A motor vehicle collision can change your life in an instant. Not only is the victim left to deal with the pain and discomfort of injuries suffered in a crash, but they must also cope with the economic impact of medical bills and lost income. In addition, the victim is left to deal with the complicated set of laws relating to motor vehicle crashes, including the Florida No-Fault law.
Florida’s No-Fault law requires that every automobile owner carry Personal Injury Protection, also known as “PIP” coverage, on their vehicle. Regardless of who is at fault, PIP insurance pays 80% of reasonable and customary medical expenses and 60% of lost earnings incurred due to injuries from the collision. Your own insurer must pay these benefits, even if the other driver was at fault. Unfortunately, it is not uncommon for insurers to try to limit or deny PIP benefits – even when the victim is clearly entitled to these benefits.
In addition to out of pocket medical expenses and lost wages, Florida’s No-Fault law allows the innocent victim of an automobile crash to collect compensation from the at-fault driver for certain non-economic damages. These are often referred to as “pain and suffering” damages, and aside from pain and suffering, includes such things as mental anguish, emotional distress, inconvenience and loss of capacity for the enjoyment of life, both in the past and into the future. In order to qualify for these benefits, however, Florida’s No-Fault law requires the injury victim to prove that they have significant scarring or a permanent injury as a result of the crash. If a case cannot be settled, the other driver’s insurance company can require the injury victim to be examined by a doctor of its choice. Unfortunately, these physicians are often predisposed to minimizing the injury victim’s problems, and if the case goes to trial, the jury is often provided with conflicting testimony regarding the extent of the injury. It is up to the jury to decide whether the injury is permanent or not. Aside from the testimony of the treating physician and the insurer appointed physician, the jury is usually provided photographs of the damage to the vehicles involved in the crash, as well as testimony from friends, family or coworkers of the injury victim regarding the impact the injury has had on the injury victim’s life. In addition, x-rays, MRIs and CT scans will often be introduced into evidence to show the nature of the injury.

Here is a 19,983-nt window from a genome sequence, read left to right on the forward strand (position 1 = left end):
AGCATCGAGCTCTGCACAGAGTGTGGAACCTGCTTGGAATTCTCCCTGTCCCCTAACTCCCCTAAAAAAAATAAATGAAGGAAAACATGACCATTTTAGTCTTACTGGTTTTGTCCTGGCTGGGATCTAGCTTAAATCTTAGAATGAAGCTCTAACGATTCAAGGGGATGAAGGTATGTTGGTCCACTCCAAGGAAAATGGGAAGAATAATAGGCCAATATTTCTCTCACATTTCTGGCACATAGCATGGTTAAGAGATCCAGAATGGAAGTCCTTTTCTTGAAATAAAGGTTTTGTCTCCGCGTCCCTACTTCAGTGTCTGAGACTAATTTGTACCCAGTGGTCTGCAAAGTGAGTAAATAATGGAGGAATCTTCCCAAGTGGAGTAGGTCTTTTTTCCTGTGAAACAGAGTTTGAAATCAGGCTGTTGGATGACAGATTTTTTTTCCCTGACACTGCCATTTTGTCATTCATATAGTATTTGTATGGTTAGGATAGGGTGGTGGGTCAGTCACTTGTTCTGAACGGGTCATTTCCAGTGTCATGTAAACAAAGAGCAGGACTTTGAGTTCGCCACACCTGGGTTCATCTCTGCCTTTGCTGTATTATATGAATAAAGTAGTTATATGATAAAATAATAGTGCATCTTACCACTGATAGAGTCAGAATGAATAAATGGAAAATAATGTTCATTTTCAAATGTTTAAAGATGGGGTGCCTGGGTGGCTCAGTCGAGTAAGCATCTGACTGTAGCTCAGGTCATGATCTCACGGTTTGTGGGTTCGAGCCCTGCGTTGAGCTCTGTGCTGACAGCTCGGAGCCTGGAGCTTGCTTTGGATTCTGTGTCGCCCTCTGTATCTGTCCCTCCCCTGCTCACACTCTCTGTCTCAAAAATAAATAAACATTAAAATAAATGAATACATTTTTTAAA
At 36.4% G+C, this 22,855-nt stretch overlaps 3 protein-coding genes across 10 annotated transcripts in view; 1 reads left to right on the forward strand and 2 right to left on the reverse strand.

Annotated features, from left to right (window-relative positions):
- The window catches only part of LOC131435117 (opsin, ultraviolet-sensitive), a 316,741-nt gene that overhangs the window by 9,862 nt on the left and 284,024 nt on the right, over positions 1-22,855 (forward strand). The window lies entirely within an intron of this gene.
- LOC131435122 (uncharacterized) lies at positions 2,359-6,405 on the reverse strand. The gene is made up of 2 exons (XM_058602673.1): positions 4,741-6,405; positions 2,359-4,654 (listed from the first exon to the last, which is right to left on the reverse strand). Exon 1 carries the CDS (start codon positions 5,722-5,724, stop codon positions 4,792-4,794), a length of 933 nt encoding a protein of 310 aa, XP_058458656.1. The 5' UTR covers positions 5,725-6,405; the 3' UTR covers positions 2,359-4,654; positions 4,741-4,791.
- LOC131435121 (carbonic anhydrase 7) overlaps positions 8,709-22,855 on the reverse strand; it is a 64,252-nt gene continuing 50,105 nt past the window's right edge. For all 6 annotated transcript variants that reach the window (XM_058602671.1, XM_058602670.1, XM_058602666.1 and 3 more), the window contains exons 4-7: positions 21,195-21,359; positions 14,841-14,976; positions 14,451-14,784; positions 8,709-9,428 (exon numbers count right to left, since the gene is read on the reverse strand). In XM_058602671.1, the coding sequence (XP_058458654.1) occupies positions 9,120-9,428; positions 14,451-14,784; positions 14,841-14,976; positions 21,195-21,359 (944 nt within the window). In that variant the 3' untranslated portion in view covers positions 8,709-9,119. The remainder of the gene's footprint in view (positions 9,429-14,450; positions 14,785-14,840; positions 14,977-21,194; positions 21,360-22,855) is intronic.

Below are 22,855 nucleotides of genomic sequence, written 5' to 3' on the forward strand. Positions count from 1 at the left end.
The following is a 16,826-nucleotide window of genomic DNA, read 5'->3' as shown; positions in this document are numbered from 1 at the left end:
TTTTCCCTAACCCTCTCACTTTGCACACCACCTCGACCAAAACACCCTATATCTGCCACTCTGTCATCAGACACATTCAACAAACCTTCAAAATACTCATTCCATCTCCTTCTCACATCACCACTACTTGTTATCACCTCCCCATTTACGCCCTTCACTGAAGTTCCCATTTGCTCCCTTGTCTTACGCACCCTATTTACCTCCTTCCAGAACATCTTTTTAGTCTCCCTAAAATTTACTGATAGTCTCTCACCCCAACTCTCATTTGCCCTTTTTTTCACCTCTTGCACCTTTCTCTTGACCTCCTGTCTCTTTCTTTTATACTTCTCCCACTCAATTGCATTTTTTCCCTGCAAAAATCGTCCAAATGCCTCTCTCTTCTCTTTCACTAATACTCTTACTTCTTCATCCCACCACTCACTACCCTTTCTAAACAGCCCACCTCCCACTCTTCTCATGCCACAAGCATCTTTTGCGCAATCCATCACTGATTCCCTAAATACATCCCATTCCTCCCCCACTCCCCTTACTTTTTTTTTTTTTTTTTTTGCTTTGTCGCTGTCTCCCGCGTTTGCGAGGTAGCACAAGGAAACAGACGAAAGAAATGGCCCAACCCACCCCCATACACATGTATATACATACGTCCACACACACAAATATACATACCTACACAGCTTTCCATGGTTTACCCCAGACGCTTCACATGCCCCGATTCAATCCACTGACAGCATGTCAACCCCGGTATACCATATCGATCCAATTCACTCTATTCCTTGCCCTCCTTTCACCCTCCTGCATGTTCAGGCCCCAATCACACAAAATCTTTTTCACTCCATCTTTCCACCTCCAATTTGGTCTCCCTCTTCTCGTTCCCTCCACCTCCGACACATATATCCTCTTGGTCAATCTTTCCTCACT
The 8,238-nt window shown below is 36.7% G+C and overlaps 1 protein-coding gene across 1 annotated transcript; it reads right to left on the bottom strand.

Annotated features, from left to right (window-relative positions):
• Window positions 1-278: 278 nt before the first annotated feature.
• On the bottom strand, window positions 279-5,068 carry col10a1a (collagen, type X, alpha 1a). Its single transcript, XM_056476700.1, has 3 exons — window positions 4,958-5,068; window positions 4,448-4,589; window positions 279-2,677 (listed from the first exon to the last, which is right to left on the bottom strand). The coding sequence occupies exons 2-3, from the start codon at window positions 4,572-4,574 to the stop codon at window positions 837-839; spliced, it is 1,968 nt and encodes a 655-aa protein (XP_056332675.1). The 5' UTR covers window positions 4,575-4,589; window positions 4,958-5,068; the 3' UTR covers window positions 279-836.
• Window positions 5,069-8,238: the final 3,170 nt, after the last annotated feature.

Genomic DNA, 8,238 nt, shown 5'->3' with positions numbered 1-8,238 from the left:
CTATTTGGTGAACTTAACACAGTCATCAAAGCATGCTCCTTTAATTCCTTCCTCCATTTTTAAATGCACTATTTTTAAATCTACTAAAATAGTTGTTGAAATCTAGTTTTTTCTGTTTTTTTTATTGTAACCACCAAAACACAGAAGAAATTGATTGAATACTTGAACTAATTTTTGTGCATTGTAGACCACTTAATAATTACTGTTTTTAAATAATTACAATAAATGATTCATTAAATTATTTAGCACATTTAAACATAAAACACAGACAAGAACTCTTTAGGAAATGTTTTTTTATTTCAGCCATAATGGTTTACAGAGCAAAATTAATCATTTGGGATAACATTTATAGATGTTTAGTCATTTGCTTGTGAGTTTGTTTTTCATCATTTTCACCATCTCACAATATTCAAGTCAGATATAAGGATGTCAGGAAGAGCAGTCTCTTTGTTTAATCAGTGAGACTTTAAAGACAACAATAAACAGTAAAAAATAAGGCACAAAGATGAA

Of course, an injury victim must also establish that liability for the crash rests with the other driver. An experienced lawyer will know how to develop the evidence necessary to prove that the other driver caused the accident. An expert in accident reconstruction may need to be retained to assist the lawyer in determining who was at fault in causing the crash. These experts are often engineers, but there are also a number of retired police motor vehicle homicide investigators who are qualified to provide an opinion regarding liability for the accident. It is critically important to retain an attorney and, if necessary, an accident reconstruction expert as soon as possible after the crash. The reason for this is that certain evidence, such as skid marks, can change or disappear if too much time passes. In addition, witness statements need to be obtained as soon as possible, when the witness’ memory is fresh in their mind. Sometimes surveillance cameras in the area will capture images of the crash, and frequently these recordings are deleted within days or weeks after they are made, so it is important that a prompt investigation begin as soon as possible after the accident.
In my 32 year career, I have handled hundreds of auto accident cases and tried many to verdict. If you have been involved in a motor vehicle accident, please feel free to call me to discuss your case. The initial consultation is free, and you will speak directly with me, Eric Luckman, about your accident and your rights.